For Magazines, It’s About the Brand

I spent a couple days this week locked in a room with a bunch of top magazine editors, and the rest of those days mingling with other leaders in the magazine industry. New York-centric, but also a fair representation from around the country, especially Washington, with a smattering of Texas, California, Colorado, the midwest, etc. I was a little bit of what someone once called a polar bear to penguins -- I sometimes felt like a different species. They asked what I did, I told them digital media, and we’d of course get into a discussion about how they could improve their magazine Web sites, what they could do to better the content from the magazine online, what offshoots there should be and so on.

“Stop right there!” was more or less what I said, in polite ways. The challenge for so many of these folks, I thought, was in defining their brand strategically and then devising digital media to fulfill the missions of those brands. Think of those brands and how they convey and atmosphere, a realm, an audience, a mission -- anything from Foreign Policy to Teen Vogue, from Atlantic Monthly to Maxim, from GQ to Hello. If you’ve picked up an issue of any of these, you know what they are, what they stand for and maybe even who there audience is.

For magazine brands’ digital media, it’s not a question of:
  • Whether the magazine or a larger organization that includes a magazine should have sway on the Web site. (Should the company or the individual magazine control the “.com.”)
  • Whether the marketing or editorial department should oversee it all.
  • Whether content from online should inform the magazine or vice-versa. It’s not an either-or, nor should the question be phrased that way.

The magazine is a different medium than the Web, which may again be many media. The metrics and operations and concept of the magazine should not be imposed on the Web or mobile WAP site, any more than a TV show borne of a magazine would be. You might, in conceiving aTV show, say “what do we have that can make this TV show more interesting, enhance it, be a cross-promotion.” But you would not -- unless you wanted to be really boring -- insist that the show hew to the structure, form and content of the mag. Nor would you insist on any straight-line connection in story selection, order of presentation or the like.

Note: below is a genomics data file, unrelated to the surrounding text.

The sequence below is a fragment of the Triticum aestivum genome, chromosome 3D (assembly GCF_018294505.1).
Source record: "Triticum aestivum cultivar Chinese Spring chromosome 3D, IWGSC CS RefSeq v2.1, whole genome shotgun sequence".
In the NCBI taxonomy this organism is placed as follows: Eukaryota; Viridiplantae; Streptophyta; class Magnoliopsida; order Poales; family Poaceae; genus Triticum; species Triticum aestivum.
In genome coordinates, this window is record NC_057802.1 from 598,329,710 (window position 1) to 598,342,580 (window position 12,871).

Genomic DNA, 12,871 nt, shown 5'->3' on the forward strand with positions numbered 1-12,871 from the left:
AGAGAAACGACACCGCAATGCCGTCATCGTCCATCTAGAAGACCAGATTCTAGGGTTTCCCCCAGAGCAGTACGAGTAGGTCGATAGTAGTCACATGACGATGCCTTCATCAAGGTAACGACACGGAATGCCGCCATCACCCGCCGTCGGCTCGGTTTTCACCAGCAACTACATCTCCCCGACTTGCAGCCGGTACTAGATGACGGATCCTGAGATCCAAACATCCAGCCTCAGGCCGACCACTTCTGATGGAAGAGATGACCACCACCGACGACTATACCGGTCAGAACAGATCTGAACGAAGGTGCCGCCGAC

Likewise, for the Web, it should be first: What are we? What do we stand for? A policy magazine for retired Americans? The ultimate guide for the ski enthusiast? The magazine of luxury for those who can afford it? Discussions about life and society? Who is our community? What do they want/need? And so on. And with that in hand, conceive of Web content, structure, materials, staffing. Throw in business imperatives as well, if you need to. (What of these ideas and sections will attract revenue from ads or subscriptions or lead generation and such.) What blogs, social network, email and the like should we institute? How excited can and will our community be? What will keep it all flowing and bubbling and hopping and interacting? That will free the thinking to go much beyond a Web site, to anything from podcasts to Twitter, Pownce or myriad other applications to numerous tolist.
Rather than an anxiety-producing exercise -- which is how I interpret some of the furrowed brows I saw -- it should be a wonderfully creative exercise that takes initiative and figures out the digital presence that will work. works, I think because those who’ve put it together have defined the brand as all things by for and about food for foodies. has a community of avid TV fanatics, perfect for their brand and happy to yell at each other online and get text message news alerts about their favorite shows. I’m not sure how well Meredith’s Better.TV works, but it is a creative effort to translate the Merdith home and lifestyle magazine concept to a TV-style presentation without necessarily making it conform to any magazine.